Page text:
The gemara tells the story of a ger who came to Hillel and asked to be taught the Torah on one foot. Hillel responded with a reformulation of v'ahavta l'reiacha kamocha -- don't treat others in a way that you would not want to be treated yourself.
Was this idea of "standing on one foot" just a random crazy idea to test Hillel's patience?
The Aish Kodesh (in Derech haMelech) writes that in fact we find the idea of standing on one foot in halacha. The difference between people and angels is that angels stand on "regel yishara," one single foot, but we have two legs. When we daven we are supposed to put our feet together so that we look like angels standing on just one leg.
An angel has no yetzer ha'ra. It fulfills its mission with single minded purpose, like a computer. There is only one leg moving it in the single direction it can go in. Not so human beings. We have one leg that wants to move us in the direction of ratzon Hashem, like the angels, but we also have a second leg that often wants to take us places that we shouldn't be.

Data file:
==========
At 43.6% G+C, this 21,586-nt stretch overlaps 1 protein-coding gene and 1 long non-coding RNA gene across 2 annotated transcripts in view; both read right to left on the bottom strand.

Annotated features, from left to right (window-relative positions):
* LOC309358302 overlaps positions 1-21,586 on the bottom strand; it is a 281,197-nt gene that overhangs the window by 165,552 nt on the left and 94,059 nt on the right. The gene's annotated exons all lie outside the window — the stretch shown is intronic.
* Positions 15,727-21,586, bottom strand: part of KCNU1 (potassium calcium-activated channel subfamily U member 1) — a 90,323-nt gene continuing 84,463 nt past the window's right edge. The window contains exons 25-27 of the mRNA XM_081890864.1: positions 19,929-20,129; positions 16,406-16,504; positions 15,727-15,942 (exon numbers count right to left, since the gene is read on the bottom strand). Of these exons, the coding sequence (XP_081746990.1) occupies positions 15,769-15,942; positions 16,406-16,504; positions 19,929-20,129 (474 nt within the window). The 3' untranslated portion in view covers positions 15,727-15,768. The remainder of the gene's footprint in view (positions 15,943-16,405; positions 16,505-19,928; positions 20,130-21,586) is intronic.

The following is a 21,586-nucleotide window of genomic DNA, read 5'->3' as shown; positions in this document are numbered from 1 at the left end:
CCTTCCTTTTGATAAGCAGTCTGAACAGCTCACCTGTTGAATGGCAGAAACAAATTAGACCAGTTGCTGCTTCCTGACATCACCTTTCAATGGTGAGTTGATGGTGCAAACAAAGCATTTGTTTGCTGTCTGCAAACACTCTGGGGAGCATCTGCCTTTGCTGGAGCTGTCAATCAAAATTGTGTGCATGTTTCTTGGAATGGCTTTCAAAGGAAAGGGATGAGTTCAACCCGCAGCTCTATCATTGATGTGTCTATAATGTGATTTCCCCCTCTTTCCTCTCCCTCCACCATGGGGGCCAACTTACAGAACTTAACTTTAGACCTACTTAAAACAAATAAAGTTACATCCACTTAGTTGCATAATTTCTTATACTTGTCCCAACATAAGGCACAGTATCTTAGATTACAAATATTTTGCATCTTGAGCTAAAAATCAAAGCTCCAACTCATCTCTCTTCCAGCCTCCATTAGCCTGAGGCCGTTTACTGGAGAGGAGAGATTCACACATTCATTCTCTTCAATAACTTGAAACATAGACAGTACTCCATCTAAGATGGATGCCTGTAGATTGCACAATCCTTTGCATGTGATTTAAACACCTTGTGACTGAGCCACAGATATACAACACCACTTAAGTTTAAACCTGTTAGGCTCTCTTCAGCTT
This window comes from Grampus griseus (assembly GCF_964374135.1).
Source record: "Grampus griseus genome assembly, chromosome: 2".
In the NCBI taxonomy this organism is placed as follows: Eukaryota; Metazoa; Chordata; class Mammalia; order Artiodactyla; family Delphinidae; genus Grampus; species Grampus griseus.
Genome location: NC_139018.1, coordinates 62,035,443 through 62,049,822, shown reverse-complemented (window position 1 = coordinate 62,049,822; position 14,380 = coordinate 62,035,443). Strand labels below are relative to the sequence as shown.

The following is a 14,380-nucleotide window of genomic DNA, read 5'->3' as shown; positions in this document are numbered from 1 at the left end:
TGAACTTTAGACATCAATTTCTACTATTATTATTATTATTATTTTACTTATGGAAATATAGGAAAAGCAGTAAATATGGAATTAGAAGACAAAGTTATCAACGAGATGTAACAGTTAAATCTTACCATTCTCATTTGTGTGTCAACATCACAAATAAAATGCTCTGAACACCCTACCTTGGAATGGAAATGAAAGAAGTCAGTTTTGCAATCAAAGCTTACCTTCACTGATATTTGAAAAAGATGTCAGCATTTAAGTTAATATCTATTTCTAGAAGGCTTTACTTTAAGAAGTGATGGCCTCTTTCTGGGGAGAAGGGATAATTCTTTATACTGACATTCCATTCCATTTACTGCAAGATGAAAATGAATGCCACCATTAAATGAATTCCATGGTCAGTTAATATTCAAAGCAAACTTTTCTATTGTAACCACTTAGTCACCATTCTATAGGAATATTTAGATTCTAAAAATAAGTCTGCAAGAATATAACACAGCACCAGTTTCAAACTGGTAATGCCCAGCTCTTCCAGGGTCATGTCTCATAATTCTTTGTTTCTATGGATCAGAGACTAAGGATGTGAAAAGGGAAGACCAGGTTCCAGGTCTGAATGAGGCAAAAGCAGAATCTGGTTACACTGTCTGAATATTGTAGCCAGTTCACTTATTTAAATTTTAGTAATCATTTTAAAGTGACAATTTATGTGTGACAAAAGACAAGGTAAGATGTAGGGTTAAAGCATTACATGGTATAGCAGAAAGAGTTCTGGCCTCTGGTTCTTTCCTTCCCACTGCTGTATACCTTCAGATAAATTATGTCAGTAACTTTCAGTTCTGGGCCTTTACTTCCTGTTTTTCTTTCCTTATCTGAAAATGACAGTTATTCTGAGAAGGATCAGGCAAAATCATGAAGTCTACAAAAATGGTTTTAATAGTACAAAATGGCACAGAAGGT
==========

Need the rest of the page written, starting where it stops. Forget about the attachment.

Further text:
When a person stands before Hashem to daven, he needs to forget about that second leg. Tefilah is not a time to struggle with or focus on one's failings -- it is a time to focus on coming close to Hashem. At that moment we can be like angels with one leg because Hashem will listen to us despite our struggles and despite our failings so long as we aspire to move in the right direction.
That's great when we are davening, but our ger had a tremendous question for Hillel: how do we make this part of our life? How do we incorporate this into the way we observe and learn all of Torah? How can a person feel all the time that Hashem loves him and listens to him and values him and doesn't care about the failings and struggles that we all go through? How do we stand on one leg?
The answer is if you want to feel valued and have self worth, then treat others that way. If you see all those around you as having just a single "regel yishara," you see people as moving in the right direction, then that becomes part of how Hashem will always see you as well.